The 2014 Rolls-Royce Wraith, named after the Scottish word for Ghost, was unveiled in March at the Geneva Auto Show. It debuted at dealerships in the United States in October and further added to upscale wonderment of the prestigious brand.
The Wraith, which continues the carmaker’s signature of naming cars after spirits (Ghost, Shadow and Phantom are other examples) is the most powerful and fastest Rolls Royce ever built.
Its specs are impressive: 624 horsepower; 0-60 mph, 4.4 seconds; top speed, 155 mph. It’s a 6.6 liter, 48-valve, twin-turbocharged V12 with an eight-speed automatic transmission. It’s also a two-door, four-seat coupe and weighs 5,380 pounds.
The name Wraith also has the connotation as a threatening ghost, the idea of which doesn’t escape Rolls-Royce officials.
“It’s the menacing side of Rolls-Royce,” said Richard Carter, director of global communications, during a recent media presentation in Scottsdale, Arizona.
(Click on thumbnails for full-size images.)
Despite its new performance-oriented approach, the Wraith also further advances the brand’s reputation for handmade craftsmanship.
Rolls Royce sold about 3,500 vehicles worldwide last year. And when the Wraith debuted, it immediately sold out through delivery next May.
Like many of its older siblings, The Wraith is automotive art, visually and via its technology.
* The interior headliner, called the Starlight, features 1,340 small hand-placed fiber optic cable lights. Customers can request the constellation pattern of their choice.
* The wooden doors panels can also be custom ordered to appeased a buyer’s preference for bespoke wood, let’s say from a favorite orchard tree. The natural wood itself can’t be used because of safety precautions, but it’s made into a veneer. All wood in the Wraith is angled at 55 degrees.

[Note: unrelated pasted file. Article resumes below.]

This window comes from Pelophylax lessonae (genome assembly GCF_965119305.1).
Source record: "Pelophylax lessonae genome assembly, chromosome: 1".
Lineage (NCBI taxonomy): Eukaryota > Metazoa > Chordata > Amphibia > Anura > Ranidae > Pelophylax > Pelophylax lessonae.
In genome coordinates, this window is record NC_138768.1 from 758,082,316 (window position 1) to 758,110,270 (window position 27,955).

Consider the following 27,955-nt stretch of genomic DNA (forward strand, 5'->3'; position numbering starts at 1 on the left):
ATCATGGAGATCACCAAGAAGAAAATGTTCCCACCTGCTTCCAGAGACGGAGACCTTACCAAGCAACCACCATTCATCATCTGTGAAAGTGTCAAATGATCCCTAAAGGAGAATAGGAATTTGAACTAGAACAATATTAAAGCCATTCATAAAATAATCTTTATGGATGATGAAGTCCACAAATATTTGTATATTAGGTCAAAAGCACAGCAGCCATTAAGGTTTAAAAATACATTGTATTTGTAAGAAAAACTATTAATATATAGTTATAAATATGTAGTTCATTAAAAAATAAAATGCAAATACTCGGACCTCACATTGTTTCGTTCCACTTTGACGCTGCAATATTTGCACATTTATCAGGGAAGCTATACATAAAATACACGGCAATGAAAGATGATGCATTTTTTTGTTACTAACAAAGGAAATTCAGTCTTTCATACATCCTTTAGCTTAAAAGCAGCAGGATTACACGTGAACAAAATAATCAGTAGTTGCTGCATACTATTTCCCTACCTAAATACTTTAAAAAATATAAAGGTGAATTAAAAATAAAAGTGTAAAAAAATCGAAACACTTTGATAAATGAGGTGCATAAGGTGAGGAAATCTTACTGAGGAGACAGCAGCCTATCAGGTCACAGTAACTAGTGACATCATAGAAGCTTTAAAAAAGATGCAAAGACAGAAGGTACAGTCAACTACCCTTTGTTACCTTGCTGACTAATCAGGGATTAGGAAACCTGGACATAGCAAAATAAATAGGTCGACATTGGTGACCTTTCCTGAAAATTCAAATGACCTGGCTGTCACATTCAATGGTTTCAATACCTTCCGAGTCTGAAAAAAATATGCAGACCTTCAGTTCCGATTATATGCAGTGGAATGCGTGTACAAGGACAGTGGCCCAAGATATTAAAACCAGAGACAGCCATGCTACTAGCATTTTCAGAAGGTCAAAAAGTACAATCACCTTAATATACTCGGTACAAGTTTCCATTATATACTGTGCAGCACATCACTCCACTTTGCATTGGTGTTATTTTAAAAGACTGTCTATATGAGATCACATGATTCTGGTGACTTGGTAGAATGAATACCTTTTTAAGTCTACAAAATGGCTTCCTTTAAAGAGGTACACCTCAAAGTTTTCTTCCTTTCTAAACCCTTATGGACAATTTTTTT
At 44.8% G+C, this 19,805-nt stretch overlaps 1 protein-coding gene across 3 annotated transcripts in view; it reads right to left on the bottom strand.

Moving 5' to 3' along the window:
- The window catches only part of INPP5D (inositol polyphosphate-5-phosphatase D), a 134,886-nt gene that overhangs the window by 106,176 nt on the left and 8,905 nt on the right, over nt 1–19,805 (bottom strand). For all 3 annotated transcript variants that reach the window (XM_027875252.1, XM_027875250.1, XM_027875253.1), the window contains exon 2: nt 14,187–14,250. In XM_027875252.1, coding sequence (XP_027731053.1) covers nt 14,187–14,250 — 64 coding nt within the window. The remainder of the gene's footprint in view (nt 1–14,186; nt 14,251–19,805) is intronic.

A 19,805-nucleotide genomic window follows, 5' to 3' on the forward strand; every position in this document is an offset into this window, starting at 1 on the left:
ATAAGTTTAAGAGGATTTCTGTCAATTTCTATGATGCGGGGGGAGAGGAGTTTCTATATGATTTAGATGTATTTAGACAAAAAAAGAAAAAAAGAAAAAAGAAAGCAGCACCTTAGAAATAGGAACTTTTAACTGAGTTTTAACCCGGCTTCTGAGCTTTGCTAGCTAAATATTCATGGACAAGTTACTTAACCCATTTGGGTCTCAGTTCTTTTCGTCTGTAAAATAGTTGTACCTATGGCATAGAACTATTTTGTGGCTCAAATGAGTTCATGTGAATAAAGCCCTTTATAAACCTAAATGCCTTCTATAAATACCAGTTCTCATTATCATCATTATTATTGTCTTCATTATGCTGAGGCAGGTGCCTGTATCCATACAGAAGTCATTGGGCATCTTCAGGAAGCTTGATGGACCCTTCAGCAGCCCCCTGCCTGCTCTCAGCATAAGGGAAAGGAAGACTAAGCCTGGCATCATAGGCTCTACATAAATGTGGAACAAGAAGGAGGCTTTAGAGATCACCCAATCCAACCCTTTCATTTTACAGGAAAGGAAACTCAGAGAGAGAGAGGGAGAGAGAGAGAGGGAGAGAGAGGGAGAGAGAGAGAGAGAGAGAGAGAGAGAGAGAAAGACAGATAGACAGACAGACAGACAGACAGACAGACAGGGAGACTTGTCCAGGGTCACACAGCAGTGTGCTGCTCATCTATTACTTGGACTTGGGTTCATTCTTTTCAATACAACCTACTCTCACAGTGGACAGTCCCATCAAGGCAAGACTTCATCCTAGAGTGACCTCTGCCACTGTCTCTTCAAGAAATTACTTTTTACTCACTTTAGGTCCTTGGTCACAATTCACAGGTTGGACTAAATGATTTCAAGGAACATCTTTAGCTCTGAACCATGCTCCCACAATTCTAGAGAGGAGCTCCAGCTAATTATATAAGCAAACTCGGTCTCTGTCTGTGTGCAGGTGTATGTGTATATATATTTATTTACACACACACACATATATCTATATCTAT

* The Wraith features a satellite-aided transmission via the navigation system. It knows what’s approaching down the road and changes the car’s gearing seamlessly. “It’s a bit like having a butler under the hood,” said Carter.
Driving the Wraith is joyous combination of power, luxury, comfort and confidence. During two 70-mile, 90-minute treks into the winding, undulating Arizona desert, the Wraith drove with precision and its power is sneaky. The Wraith doesn’t have head-jolting speed. But advancing well past the Arizona highway speed limit was effortless. In the Wraith, 100 mph is the new 70 mph.
The list of standard equipment and optional features on the Wraith is substantial, and, as expected, it all comes with a price. The MSRP is $284,900. The Menacing Ghost as driven in the Arizona desert was priced at $376,875.
Article Last Updated: December 31, 2014.
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A sports, travel and business journalist for more than 45 years, James has written the new car review column The Weekly Driver since 2004.
In addition to this site, James writes a Sunday automotive column for The San Jose Mercury and East Bay Times in Walnut Creek, Calif., and a monthly auto review column for Gulfshore Business, a magazine in Southwest Florida.
An author and contributor to many newspapers, magazines and online publications, James has co-hosted The Weekly Driver Podcast since 2017.